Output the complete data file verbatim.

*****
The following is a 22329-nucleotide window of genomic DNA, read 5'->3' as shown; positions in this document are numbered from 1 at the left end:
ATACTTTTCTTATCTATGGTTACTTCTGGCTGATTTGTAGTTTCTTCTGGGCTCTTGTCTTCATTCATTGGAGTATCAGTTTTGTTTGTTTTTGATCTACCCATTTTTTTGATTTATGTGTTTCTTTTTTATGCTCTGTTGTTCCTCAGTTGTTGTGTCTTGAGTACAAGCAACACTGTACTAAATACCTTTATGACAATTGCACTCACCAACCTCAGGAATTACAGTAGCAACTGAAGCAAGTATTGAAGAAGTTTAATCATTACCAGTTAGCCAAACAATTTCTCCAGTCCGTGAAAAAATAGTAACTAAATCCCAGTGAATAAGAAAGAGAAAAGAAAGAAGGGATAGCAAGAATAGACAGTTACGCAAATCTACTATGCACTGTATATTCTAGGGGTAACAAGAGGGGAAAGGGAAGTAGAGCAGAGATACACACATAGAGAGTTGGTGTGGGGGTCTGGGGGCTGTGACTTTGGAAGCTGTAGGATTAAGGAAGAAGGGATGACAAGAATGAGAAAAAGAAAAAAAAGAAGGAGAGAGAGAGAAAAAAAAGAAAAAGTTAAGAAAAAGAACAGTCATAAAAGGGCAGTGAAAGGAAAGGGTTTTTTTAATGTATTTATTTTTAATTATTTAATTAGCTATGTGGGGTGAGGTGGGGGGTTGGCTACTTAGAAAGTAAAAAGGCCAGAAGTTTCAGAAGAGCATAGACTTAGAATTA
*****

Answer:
The following is a 22329-nucleotide window of genomic DNA, read 5'->3' as shown; positions in this document are numbered from 1 at the left end:
ATACTTTTCTTATCTATGGTTACTTCTGGCTGATTTGTAGTTTCTTCTGGGCTCTTGTCTTCATTCATTGGAGTATCAGTTTTGTTTGTTTTTGATCTACCCATTTTTTTGATTTATGTGTTTCTTTTTTATGCTCTGTTGTTCCTCAGTTGTTGTGTCTTGAGTACAAGCAACACTGTACTAAATACCTTTATGACAATTGCACTCACCAACCTCAGGAATTACAGTAGCAACTGAAGCAAGTATTGAAGAAGTTTAATCATTACCAGTTAGCCAAACAATTTCTCCAGTCCGTGAAAAAATAGTAACTAAATCCCAGTGAATAAGAAAGAGAAAAGAAAGAAGGGATAGCAAGAATAGACAGTTACGCAAATCTACTATGCACTGTATATTCTAGGGGTAACAAGAGGGGAAAGGGAAGTAGAGCAGAGATACACACATAGAGAGTTGGTGTGGGGGTCTGGGGGCTGTGACTTTGGAAGCTGTAGGATTAAGGAAGAAGGGATGACAAGAATGAGAAAAAGAAAAAAAAGAAGGAGAGAGAGAGAAAAAAAAGAAAAAGTTAAGAAAAAGAACAGTCATAAAAGGGCAGTGAAAGGAAAGGGTTTTTTTAATGTATTTATTTTTAATTATTTAATTAGCTATGTGGGGTGAGGTGGGGGGTTGGCTACTTAGAAAGTAAAAAGGCCAGAAGTTTCAGAAGAGCATAGACTTAGAATTA